'A great, great film' according to the Telegraph's 2014 Cannes Film Festival review. Why did the restless Ciné Lumière audience shuffle out disappointed then? They muttered that the very same 3-hour film was too long and boring.
Frederick Wiseman's documentary on Britain's National Gallery has some rave reviews. I went to see it at the French Institute's cinema. Afterwards, I wondered what marketing techniques might work with a disinterested target audience. What appeals to one audience leaves another completely cold. The finer points of human translation go largely unappreciated. Can we learn from the marketing techniques used by an art gallery? Could they help win over a public besotted with machine translation? Over the coming week, I will post blogs on targeting a disinterested audience.
Right at the beginning of the film, senior gallery management expressed the desire to appeal to a wider audience. Their very involvement and comments were often at odds with attracting that new audience. The film reeked of excessive intrusion in the film's production and content. The majority of senior management discussions should have remained on the cutting room floor.
Yet, the film contained some precious nuggets of information. Conservation work behind the scenes was fascinating. There were some engaging cameos from guides in front of the public. I was reminded of airport documentaries on TV. The production team singles out their stars. Their cameras capture everyday workers and some unexpected characters going about their jobs. Problems are aired and solved on camera. Even VIPs have walk-on and walk-off parts. Interest is in the work behind the scenes, in the build-up to a VIP's arrival.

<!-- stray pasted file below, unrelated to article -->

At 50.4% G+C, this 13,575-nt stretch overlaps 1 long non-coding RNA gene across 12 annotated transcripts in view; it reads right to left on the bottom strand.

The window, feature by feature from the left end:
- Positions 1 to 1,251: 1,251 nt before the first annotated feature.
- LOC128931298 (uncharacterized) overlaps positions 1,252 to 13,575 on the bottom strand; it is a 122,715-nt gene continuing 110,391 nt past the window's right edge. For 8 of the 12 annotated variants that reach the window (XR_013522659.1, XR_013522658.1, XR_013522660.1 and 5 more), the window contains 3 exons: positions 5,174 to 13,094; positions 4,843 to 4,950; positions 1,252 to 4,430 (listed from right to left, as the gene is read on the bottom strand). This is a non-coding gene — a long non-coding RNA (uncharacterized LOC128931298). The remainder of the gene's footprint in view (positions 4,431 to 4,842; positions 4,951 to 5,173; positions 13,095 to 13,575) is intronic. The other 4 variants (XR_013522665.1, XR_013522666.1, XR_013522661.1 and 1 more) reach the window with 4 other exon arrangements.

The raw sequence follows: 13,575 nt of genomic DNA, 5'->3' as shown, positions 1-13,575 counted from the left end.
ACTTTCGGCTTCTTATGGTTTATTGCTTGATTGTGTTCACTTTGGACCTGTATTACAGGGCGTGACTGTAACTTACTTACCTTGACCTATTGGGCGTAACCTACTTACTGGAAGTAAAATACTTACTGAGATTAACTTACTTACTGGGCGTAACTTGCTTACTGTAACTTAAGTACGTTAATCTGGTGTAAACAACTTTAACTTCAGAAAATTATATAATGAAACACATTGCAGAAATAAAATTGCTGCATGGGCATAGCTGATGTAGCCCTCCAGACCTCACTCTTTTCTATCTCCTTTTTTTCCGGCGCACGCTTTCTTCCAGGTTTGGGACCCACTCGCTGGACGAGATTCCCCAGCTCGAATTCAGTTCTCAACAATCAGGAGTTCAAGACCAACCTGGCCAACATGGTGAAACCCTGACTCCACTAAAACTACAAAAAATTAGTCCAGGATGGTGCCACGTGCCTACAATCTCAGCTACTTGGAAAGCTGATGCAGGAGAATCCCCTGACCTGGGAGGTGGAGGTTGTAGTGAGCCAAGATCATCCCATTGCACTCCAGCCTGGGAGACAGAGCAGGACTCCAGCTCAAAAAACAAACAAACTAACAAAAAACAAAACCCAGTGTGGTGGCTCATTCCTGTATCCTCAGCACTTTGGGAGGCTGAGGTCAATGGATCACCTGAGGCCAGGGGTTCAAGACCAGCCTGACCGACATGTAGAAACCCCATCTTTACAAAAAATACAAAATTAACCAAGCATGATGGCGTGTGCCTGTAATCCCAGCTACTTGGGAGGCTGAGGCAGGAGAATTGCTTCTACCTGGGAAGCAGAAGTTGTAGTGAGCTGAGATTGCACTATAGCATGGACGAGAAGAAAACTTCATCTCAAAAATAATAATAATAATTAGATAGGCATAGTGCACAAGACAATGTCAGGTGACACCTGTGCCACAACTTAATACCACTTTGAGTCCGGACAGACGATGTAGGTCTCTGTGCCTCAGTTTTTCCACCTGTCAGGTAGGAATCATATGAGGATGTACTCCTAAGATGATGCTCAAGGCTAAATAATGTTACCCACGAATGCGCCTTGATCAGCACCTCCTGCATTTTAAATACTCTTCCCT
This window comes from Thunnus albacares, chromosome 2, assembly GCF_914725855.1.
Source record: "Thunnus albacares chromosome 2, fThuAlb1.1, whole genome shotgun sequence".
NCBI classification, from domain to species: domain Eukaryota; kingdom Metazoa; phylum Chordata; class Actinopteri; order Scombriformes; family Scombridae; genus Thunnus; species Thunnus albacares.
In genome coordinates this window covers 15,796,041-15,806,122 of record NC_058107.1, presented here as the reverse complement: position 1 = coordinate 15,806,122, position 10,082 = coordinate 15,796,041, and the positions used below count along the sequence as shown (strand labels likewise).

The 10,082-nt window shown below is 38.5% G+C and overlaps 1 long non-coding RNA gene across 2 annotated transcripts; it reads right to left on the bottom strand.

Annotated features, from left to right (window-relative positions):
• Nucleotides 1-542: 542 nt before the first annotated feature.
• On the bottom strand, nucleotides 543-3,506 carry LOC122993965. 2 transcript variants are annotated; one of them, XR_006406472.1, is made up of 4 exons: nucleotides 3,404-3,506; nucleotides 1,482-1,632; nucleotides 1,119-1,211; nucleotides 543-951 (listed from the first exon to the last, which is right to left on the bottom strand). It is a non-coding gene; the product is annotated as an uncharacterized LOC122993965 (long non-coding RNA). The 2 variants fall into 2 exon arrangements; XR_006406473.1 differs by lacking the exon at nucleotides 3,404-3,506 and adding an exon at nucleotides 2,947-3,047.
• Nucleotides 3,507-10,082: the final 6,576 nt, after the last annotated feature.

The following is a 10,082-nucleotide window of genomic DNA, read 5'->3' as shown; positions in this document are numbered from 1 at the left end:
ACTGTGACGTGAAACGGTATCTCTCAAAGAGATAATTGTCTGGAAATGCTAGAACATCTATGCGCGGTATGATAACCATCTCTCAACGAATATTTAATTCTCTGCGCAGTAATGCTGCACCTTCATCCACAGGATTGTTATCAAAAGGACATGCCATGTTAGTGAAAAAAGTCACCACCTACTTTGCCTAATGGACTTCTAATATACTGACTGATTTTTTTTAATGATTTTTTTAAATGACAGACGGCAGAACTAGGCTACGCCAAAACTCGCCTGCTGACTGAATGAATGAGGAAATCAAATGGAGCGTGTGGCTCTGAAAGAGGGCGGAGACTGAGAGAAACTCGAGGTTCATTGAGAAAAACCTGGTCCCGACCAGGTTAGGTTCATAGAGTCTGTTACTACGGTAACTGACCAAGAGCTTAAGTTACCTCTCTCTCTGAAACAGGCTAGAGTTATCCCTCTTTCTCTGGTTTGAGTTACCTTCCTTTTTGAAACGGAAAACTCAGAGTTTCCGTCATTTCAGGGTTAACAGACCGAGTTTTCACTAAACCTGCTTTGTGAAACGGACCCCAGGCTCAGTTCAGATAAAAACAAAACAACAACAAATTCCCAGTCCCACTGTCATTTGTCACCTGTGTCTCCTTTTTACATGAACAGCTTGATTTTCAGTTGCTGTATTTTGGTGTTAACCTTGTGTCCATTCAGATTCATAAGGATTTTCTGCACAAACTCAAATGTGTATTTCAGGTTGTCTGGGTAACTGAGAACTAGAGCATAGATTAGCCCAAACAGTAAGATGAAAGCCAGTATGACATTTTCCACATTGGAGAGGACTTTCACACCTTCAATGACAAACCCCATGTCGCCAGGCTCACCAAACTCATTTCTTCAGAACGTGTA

The National Gallery seems to offer a fascinating range of events for different audiences. Personally, I would have made the film's best scenes into short videos to view from their website. Just a few examples:
- The hidden picture behind a Rembrandt
- Lighting in Samson and Delilah by Rubens
- A guide explaining a picture to children on his knees
This bite-size approach would have been far more likely to draw in new visitors. In the digital age, video can share a guide's enthusiasm for a seemingly flat picture with a new audience.
Three hours of boredom can lead to total and permanent switch-off. Three minutes of engagement leaves an appetite to find out more.
Check back for tomorrow's post.
Karen Andrews runs
Anglicity Ltd. She is
French to English
content writer and
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